What are flexible solar panels?
A standard monocrystalline or polycrystalline solar panel is made up of silicon wafers. They are typically up to 200 micrometers thick, which is slightly thicker than a human hair. In order to make a “flexible” solar panel, those silicon wafers must be sliced down to just a few micrometers wide. Using these ultra-thin silicon wafers gives solar panels many unique properties, including flexibility for some models.
Flexible solar panels made of ultra-thin silicon cells have been around for a while. More recently, research at the Massachusetts Institute of Technology has given way to advances in organic solar cells. Instead of using silicon as the basis for solar cells, researchers have found a way to use organic materials with electrodes of graphene. Until now, a limiting factor on panel flexibility has been the brittleness of typical electrodes, but due to graphene’s transparent and flexible nature, this method may lead to thinner, more flexible, and more stable solar panels in the future than what we can currently make.
Thin film panels: a flexible panel option
The current flexible solar panels available to homeowners on the market fall under the category of “thin film panels.” A thin film solar panel is made with layers that are over 300 times smaller than standard silicon solar panels, which gives them a much thinner profile and can even make some thin film panels flexible. Thin film panels are lightweight and durable, and can be an intriguing option depending on a solar project’s needs.
Pros and cons of flexible solar panels
The biggest advantage of flexible panels is their ability to fit many types of solar projects. For example, if your roof can’t bear the heavy load of traditional solar panels due to structural concerns, lightweight flexible panels like thin film may be a great solution that won’t compromise your home’s structural integrity. Because flexible panels can be shaped to fit the surface they are installed on, they can be easily installed on less conventional structures like carports.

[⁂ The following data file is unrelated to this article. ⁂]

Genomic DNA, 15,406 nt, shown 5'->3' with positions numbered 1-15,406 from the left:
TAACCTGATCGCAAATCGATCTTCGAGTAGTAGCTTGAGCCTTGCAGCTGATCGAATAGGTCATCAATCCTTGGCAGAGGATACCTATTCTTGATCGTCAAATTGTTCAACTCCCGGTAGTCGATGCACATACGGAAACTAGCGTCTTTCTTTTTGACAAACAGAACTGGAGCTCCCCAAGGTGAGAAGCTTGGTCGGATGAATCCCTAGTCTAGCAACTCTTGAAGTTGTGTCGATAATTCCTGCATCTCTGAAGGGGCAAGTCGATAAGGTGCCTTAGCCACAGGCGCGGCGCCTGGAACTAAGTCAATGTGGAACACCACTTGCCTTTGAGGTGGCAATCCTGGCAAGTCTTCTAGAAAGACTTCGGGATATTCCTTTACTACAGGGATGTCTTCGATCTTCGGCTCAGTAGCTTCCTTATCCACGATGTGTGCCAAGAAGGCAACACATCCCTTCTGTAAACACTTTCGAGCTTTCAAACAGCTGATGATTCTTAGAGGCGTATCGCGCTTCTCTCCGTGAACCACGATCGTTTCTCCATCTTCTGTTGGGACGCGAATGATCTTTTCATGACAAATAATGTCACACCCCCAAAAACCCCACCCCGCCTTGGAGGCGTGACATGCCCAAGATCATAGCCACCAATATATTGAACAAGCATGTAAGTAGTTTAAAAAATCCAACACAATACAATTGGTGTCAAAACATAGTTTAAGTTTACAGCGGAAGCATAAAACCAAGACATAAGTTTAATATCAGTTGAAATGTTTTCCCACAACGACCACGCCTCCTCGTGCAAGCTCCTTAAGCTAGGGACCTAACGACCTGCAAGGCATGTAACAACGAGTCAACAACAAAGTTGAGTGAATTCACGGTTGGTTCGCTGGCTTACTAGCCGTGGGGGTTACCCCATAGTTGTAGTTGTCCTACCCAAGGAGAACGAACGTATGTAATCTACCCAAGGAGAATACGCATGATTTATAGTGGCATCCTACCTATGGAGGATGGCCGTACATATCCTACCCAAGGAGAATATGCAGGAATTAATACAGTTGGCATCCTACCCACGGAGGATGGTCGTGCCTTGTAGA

Financially, flexible solar panels will likely reduce the installation cost of your solar array. Flexible/thin film panels require less labor to install, and they are much more portable and easy to handle than typical panels, which can be bulky and heavy and require heavy-duty roof mounting systems.
The most common obstacle for thin film or flexible solar panels is their lower efficiency than classic panels. Today, the efficiency ratings for average monocrystalline or polycrystalline panels hovers between 14 and 17 percent. Thin film solar panels, on the other hand, typically offer an efficiency of between 11 and 13 percent. This lowered efficiency means that you will need more solar panels to produce the same amount of energy, which can be a barrier to some solar projects with limited roof space for installation.
Additionally, flexible solar panels aren’t a good fit for many home rooftop solar projects, because there may not be enough roof space to produce your desired amount of energy. Due to their durability and portability, flexible solar panels are best for small solar projects on surfaces such as RVs or boats, where they may experience physical wear and tear that would not occur on a stationary roof. Their durability combined with the reduced weight of flexible panels make them ideal for these smaller, mobile solar projects that don’t need large amounts of energy.
Finding the right solar panel setup for your home is easy
Whether you are interested in thin film solar panels or mono and polycrystalline modules, it is important to compare solar quotes from many installers to select the best one for your property. In order to get and compare quotes from your best local companies we leave here a link to request a free estimation: